Drug makers have a duty to ensure that their drugs are not unreasonably dangerous and have adequate warnings about the possible side effects and injuries. You trust that the drugs are safe and effective. No one should ever be injured because the drug makers failed to provide all the facts about their prescription medications.
Active Investigations and Litigation
Benicar has been prescribed to treat high blood pressure (hypertension).
Usage of this drug, however, has led to serious gastrointestinal issues, such as diarrhea, vomiting, and misdiagnosis with Celiac disease. Some patients have been left with permanent gastrointestinal damage, such as villous atrophy. This condition renders a gastrointestinal system less able to digest food, or leads to chronic dehydration and malnourishment.
Today Daiichi Sankyo and Forest Laboratories face over a thousand lawsuits for their failure to warn about these risks from taking Benicar.
Fosamax® is an oral bisphosphonate prescribed for women who suffer from osteoporosis. Unfortunately, many individuals who received Fosamax® were not osteoporotic, but osteopenic. Before Fosamax and Merck’s marketing of the drug, osteopenia was recognized as a much less serious thinning of the bones, and often times no treatment was necessary. Long term use of Fosamax® has been demonstrated to cause spontaneous fractures of the femur (the big bone in your thigh).
In 2010, the FDA ordered Merck to warn about the the risk of these fractures. Merck still denies that Fosamax causes these types of rare fractures. Nonetheless, many doctors today stop treatment after three years to reduce the risk.
InvokanaPromoted to aid in weight loss and lower blood sugars for Type 2 diabetics, Invokana and Farxiga (SGLT2 inhibitors) act on the kidneys and prevent the reabsorption of glucose into the body.
By eliminating more glucose, the body’s cells must now break down fat for energy. A by-product of this process are ketones, or blood acids. Too many ketones can lead to a diabetic ketoacidosis, a potentially life threatening condition. For Type 2 diabetics, this condition is normally rare; however, for those on SGLT2 inhibitors, the risk of this complication is increased. Ketoacidosis, if untreated and unrecognized, may lead to kidney damage, heart attack, or death.
In May 2015, the FDA issued a warning that SGLT2 inhibitors may lead to diabetic keatoacidosis which may require hospitalization.
Johnson & Johnson Baby Powder
We have all seen the commercials. Use Johnson and Johnson Baby Powder for that fresh clean feeling. What the ads did not reveal is that Johnson and Johnson have known of the association of their product and ovarian cancer. Two juries have agreed and awarded compensatory and punitive damages for Johnson and Johnson failure to warn.
Today Johnson and Johnson face over a thousand lawsuits for their failure to warn about these risks from using their baby powder.
Since at least 2005, Sanofi-Aventis has known that its Taxotere, or its generic brand docitaxel, manufactured by a Sanofi subsidiary, Winthrop, causes permanent hair loss in women with node-negative, or non-metastasized, cancer. Their failure to warn has left thousands of women, who have survived their breast cancer, without hair, many years after their treatments have stopped. Because the drug company fail to disclose this information, this drug company deprived many women of the choice to take Taxol, a more effective drug than Taxotere, and does not cause permanent hair loss.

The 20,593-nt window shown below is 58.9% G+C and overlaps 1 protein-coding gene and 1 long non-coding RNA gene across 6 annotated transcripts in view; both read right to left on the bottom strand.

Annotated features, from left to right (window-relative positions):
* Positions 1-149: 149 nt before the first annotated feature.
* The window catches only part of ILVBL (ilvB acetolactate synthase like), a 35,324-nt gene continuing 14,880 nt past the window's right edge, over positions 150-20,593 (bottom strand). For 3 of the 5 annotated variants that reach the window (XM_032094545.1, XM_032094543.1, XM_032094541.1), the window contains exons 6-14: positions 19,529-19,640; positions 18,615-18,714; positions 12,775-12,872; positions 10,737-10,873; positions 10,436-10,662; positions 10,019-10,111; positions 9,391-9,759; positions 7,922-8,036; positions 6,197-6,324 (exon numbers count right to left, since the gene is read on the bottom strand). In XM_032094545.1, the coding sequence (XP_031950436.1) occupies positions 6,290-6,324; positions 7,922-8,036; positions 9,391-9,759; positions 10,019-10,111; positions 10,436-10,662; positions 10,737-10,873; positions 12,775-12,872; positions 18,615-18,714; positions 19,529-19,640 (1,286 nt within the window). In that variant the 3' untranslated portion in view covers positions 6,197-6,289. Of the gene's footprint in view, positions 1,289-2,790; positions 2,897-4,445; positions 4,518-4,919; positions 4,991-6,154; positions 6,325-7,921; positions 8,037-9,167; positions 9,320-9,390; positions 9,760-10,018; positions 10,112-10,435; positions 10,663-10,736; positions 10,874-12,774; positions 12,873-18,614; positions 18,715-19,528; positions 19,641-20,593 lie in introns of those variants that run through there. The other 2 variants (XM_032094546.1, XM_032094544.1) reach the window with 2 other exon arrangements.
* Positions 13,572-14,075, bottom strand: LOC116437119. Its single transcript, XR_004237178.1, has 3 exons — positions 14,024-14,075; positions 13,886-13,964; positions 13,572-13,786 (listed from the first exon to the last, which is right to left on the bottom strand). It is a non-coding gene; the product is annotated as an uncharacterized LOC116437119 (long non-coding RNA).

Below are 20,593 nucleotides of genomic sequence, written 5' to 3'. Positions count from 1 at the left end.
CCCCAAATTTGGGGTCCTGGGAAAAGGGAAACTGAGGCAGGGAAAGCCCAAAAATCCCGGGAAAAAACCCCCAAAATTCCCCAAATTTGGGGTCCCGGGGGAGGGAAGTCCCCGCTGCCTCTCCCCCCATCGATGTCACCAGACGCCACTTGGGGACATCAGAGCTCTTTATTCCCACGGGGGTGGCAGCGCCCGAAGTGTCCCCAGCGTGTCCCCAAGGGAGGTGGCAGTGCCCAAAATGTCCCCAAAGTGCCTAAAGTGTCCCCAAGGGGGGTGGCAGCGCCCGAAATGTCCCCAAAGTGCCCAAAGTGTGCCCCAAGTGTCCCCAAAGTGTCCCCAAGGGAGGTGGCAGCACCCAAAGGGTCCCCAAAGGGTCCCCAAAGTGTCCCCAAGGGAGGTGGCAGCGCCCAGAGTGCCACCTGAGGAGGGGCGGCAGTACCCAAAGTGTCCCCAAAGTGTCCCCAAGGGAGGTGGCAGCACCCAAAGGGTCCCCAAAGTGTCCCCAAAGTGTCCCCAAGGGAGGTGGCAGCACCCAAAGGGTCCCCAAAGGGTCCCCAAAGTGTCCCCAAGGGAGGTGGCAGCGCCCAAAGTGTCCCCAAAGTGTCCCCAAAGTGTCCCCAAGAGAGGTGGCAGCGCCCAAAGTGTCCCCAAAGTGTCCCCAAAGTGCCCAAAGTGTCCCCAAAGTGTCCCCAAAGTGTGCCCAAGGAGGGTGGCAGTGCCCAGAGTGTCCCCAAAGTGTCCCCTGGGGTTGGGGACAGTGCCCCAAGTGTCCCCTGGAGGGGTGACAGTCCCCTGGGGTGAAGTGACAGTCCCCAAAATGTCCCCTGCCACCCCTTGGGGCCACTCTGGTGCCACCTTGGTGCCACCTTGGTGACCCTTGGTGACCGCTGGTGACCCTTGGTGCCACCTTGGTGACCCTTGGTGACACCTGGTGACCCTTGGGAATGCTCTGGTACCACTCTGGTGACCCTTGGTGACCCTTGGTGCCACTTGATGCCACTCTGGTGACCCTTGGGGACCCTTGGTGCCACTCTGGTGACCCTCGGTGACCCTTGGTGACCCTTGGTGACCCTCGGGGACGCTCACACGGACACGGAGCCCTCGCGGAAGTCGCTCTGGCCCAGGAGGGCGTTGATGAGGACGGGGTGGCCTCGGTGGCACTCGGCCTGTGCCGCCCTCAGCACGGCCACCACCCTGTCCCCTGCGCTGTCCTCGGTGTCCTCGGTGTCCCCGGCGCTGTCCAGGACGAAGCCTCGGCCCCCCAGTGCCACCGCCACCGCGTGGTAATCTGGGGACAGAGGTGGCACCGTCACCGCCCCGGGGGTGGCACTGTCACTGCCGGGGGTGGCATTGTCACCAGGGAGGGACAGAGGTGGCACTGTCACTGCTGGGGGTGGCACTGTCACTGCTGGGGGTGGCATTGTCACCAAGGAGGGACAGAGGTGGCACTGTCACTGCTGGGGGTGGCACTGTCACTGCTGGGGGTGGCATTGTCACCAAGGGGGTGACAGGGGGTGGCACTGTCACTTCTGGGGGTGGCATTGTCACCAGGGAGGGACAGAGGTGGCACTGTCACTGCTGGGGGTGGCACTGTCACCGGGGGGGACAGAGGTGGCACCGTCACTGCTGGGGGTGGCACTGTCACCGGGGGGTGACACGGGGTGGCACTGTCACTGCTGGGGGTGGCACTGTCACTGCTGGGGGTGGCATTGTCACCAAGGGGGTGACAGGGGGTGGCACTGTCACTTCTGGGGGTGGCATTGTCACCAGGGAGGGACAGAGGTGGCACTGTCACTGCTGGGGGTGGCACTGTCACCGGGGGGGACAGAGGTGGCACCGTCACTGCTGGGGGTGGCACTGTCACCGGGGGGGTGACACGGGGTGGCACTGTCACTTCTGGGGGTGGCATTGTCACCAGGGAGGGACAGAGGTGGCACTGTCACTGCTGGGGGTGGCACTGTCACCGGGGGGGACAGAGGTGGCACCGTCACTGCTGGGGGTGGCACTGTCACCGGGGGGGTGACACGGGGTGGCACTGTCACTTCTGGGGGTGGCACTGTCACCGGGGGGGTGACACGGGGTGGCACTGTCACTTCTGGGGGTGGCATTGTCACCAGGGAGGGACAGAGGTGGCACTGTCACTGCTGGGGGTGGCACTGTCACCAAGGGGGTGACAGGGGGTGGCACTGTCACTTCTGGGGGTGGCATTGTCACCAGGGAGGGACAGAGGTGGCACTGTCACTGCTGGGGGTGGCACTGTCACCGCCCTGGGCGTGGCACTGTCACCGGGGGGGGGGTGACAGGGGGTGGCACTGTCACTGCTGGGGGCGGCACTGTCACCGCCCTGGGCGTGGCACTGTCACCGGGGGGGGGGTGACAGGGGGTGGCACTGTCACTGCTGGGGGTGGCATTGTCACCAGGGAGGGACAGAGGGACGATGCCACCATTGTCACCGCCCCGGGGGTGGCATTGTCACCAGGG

The FDA approved Xarelto (rivaroxaban), an oral anti-coagulant or blood thinner, in mid-2011 to treat pulmonary embolisms (PE) and deep vein thrombosis (DVT) for patients undergoing hip and knee replacement procedures. Later that year, Bayer Healthcare received additional FDA approval for Xarelto to reduce the risk of stroke and embolisms in patients with non-valvular atrial fibrillation. Then in 2012, manufacturers of Xeralto received permission to sell it as a treatment for PE and DVT. All three clinical trials revealed that patients receiving this drug suffered from a greater rate of internal bleeding, reduced hemoglobin levels, transfusions of blood, and hospitalization.
Bayer Healthcare and Janssen Pharmaceutical advertised and promoted Xarelto as a more convenient alternative to Coumadin (warfarin) by emphasizing that it does not require periodic monitoring with blood tests or limit a person’s diet. As a result, both the physician and patient did not know whether the drug had reached or exceeded the therapeutic level necessary to treat those conditions.
As importantly, Bayer knowingly failed to warn doctors and patients that should a patient take Xarelto, and began to experience any bleeding, no antidote existed to reverse or control the side effects of the bleeding. In comparison, for a patient on warfarin, internal bleeding could be treated with high dosages of Vitamin K. So, once a person began to bleed, doctors were helpless to reverse these severe and sometimes fatal consequences. Xarelto has also been demonstrated to cause thrombosis (blood clots), decreased hemoglobin, cerebrovascular events, peripheral edema, and dyspnea (difficulty breathing).
To date, Xarelto has not been recalled and Bayer and Janssen.